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About Amit Varma

Amit Varma is a writer based in Mumbai. He worked in journalism for over a decade, and won the Bastiat Prize for Journalism in 2007. His bestselling novel, My Friend Sancho, was published in 2009. He is best known for his blog, India Uncut. His current project is a non-fiction book about the lack of personal and economic freedoms in post-Independence India.




Bastiat Prize 2007 Winner

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19 March, 2008

Black, African American, Nigger

Yesterday I read Sudhir Venkatesh’s “Gang Leader for a Day,” in which he describes his years as an embedded sociologist in the Black Kings, a Chicago gang. In the excerpt below, he describes his first meeting with the ganglord JT:

He took the questionnaire from my hand, barely glanced at it, then handed it back. Everything he did, every move he made, was deliberate and forceful.

I read him the same question that I had read the others. He didn’t laugh, but he smiled. How does it feel to be black and poor?

“I’m not black,” he answered, looking around at the others knowingly.

“Well, then, how does it feel to be African American and poor?” I tried to sound apologetic, worried that I had offended him.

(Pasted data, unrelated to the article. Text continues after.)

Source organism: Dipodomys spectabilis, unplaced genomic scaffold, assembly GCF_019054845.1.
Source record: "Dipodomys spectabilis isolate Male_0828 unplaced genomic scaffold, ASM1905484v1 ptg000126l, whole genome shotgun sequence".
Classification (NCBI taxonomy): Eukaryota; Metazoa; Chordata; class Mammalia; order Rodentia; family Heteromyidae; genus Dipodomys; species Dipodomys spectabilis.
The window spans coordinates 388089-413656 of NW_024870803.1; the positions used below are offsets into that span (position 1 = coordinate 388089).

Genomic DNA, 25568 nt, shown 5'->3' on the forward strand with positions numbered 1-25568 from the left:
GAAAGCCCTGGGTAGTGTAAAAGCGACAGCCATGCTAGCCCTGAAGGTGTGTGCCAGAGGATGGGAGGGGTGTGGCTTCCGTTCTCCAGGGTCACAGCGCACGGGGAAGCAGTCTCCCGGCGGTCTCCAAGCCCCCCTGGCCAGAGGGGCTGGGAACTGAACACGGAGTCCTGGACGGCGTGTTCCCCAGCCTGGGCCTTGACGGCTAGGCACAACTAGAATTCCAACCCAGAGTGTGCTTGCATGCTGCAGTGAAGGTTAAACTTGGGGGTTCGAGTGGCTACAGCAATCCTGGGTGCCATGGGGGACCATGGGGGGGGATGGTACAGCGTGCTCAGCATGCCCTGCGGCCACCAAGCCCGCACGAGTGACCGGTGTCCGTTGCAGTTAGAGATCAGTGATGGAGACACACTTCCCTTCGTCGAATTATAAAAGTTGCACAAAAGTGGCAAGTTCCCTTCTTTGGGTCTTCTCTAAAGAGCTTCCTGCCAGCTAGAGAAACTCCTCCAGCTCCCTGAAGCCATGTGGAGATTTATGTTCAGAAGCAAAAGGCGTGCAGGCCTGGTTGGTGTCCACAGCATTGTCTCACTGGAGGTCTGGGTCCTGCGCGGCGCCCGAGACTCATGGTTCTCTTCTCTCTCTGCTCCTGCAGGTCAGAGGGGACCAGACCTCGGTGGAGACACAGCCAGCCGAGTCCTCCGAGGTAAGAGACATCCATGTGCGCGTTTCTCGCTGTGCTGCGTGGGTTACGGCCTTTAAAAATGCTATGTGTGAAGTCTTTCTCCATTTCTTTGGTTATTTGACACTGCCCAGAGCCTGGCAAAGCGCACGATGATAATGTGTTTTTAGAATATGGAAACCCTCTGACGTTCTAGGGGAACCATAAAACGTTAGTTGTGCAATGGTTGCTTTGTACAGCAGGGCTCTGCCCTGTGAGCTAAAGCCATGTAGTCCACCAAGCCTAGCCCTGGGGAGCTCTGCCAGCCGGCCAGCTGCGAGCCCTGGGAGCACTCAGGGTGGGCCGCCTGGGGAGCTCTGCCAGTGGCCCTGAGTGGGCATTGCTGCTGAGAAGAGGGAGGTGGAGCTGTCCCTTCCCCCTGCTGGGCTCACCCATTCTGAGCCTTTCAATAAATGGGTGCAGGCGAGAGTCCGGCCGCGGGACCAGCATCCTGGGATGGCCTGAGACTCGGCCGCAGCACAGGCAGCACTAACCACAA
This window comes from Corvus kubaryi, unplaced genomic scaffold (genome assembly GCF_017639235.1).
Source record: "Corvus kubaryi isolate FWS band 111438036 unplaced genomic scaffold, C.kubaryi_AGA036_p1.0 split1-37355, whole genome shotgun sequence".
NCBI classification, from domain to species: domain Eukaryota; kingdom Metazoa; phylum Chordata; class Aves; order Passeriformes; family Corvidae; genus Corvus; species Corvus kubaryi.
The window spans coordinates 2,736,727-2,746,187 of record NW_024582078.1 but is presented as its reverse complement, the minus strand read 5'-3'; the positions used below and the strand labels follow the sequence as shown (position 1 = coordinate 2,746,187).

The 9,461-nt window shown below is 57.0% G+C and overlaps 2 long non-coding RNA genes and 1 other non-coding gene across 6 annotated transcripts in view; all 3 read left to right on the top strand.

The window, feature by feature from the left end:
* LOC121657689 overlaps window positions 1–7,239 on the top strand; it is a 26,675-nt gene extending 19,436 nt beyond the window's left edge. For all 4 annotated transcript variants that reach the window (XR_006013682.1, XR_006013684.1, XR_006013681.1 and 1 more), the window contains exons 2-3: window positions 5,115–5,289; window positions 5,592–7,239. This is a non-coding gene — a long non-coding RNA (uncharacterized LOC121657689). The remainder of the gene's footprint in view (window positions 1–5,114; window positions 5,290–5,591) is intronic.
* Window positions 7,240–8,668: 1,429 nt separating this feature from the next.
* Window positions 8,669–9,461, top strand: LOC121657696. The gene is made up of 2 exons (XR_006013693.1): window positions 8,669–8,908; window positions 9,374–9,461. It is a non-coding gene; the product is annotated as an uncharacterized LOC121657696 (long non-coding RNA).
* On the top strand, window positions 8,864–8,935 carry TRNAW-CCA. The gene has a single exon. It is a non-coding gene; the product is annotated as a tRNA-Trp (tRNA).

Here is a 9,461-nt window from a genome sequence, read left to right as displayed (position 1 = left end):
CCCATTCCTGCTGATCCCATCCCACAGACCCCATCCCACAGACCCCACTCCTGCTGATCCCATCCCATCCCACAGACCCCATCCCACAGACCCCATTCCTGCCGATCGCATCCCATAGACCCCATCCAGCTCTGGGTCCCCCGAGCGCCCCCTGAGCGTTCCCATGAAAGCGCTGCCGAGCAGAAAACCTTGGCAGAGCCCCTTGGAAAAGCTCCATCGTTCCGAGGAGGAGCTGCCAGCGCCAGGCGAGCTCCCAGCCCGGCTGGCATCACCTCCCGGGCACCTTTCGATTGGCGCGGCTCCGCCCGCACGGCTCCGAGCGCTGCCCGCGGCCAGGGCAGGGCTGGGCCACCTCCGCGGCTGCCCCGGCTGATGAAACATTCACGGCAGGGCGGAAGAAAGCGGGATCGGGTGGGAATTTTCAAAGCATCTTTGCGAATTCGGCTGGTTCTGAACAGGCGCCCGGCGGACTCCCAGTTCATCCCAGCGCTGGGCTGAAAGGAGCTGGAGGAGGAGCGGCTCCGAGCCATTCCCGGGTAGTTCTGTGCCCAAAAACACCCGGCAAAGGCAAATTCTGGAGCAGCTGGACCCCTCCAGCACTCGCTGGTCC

“I’m not African-American either. I’m a nigger.”

Now I didn’t know what to say. I certainly didn’t feel comfortable asking him how it felt to be a nigger. He took back my questionnaire and looked over it more carefully. He turned the pages, reading the questions to himself. He appeared disappointed, though I sensed that his disappointment wasn’t aimed at me.

Niggers are the ones who live in this building,” he said at last. “African Americans live in the suburbs. African Americans wear ties to work. Niggers can’t find no work.”

He looked at a few more pages of the questionnaire. “You ain’t going to learn shit with this thing.”

I’d been looking forward to reading Venkatesh’s book for a while, and it was riveting enough for me to finish it in one sitting. But I was disappointed. I expected much more insight on a variety of issues. For example, the way in which the drug gangs ran the housing projects of Chicago seemed to me a fascinating illustration of how informal systems of government and law & order function where there would otherwise be anarchy. I also expected to learn much more about the drug trade and the informal economy. (Venkatesh’s other work tackles these areas.) I suppose this book was meant for a general audience and kept reasonably light, with more storytelling and less analysis.

Also, the characters seemed like cardboard to me, and barring Venkatesh himself, I did not feel I knew any of them well enough. But this wasn’t a novel, and that’s excusable. For a book that takes about three-to-four hours to read, this is certainly worth the cost.

More:

Tyler Cowen’s review.
Venkatesh’s home page.
Venkatesh’s guest posts on the Freakonomics Blog.

Posted by Amit Varma in Arts and entertainment | Excerpts

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